Every so often, I do a story on the slow death of traditional media in the age of the Internet. For a specific reason: The people most likely to pay attention to traditional media are seniors, who are also the people most likely to vote.
As it happens, increasingly, traditional media are losing money and looking for saviours. The most likely saviours are governments that can make certain which stories get disseminated. That is why it matters who votes, and what they understand.
Another way of putting this is: The new “fourth estate” is the new media. Not the old media of print, radio, and TV.
But most public recognition still goes to the old media. That is a serious problem for public discussion.
Why it is a serious problem can be seen from recent coverage of “rape” stories:
A traditional medium withheld coverage of the rape of their own reporter while on duty in Egypt. But, as Mark Steyn puts it
And yet last fall Rolling Stone ran a 9,000-word story on the “horrific gang rape” that spurred a media frenzy about the alleged “epidemic” of campus rape across America. Even as the story disintegrated, the feminist lobby took the view that “Jackie” was a brave woman who had performed a useful service.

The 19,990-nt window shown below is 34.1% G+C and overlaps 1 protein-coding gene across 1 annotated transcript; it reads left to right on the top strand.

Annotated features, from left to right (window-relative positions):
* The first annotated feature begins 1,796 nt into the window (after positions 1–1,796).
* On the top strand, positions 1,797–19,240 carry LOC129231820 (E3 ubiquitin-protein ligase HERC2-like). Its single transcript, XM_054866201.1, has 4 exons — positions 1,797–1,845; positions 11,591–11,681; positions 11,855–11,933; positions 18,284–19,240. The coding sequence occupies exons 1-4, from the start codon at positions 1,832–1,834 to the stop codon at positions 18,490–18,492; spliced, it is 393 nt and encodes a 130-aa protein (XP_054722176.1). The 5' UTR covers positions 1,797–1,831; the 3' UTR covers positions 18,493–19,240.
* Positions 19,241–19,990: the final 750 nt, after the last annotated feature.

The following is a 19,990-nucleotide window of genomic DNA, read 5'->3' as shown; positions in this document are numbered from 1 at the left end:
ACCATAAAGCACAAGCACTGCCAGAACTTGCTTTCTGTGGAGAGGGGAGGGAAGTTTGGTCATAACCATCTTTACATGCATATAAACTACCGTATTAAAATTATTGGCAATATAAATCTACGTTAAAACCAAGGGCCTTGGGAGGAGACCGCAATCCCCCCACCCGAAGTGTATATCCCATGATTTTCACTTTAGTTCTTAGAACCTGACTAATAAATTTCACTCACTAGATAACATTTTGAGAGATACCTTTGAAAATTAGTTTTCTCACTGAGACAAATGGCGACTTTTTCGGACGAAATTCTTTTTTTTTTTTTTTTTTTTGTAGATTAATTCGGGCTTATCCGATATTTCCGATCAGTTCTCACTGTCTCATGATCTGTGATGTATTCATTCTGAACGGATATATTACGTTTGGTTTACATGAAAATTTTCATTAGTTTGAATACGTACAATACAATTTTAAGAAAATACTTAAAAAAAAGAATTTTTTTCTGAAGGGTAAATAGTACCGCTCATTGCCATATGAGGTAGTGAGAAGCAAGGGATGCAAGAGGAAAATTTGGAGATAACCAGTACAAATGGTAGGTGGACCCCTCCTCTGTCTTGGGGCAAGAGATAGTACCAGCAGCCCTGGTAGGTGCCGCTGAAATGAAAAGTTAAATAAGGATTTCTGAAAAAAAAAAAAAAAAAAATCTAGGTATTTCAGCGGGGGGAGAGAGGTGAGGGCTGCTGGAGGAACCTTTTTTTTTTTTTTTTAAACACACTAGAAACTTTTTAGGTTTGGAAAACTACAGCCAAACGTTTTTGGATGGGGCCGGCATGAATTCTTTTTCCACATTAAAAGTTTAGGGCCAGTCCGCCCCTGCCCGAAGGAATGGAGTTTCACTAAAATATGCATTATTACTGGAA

This needs more attention than it typically gets. When the story was retracted, we were informed that it drew attention to the problem of rape on campus.
But how would a false story help in such a cause? For example, what if one wished to draw attention to carjacking, shakedowns, or money laundering? How would the vigorous promotion of a false story help?
Years ago, the careers of people like Stephen Glass, Jayson Blair, and Janet Cooke were ruined by apparent fabrications. But today, we are told, there will be no consequences for the person responsible.
Why won’t there be consequences today, as there would have been in the past? Because legacy media is now largely popular fiction. One must turn to new media for news about the world.
Denyse O’Leary is a Canadian journalist, author, and blogger.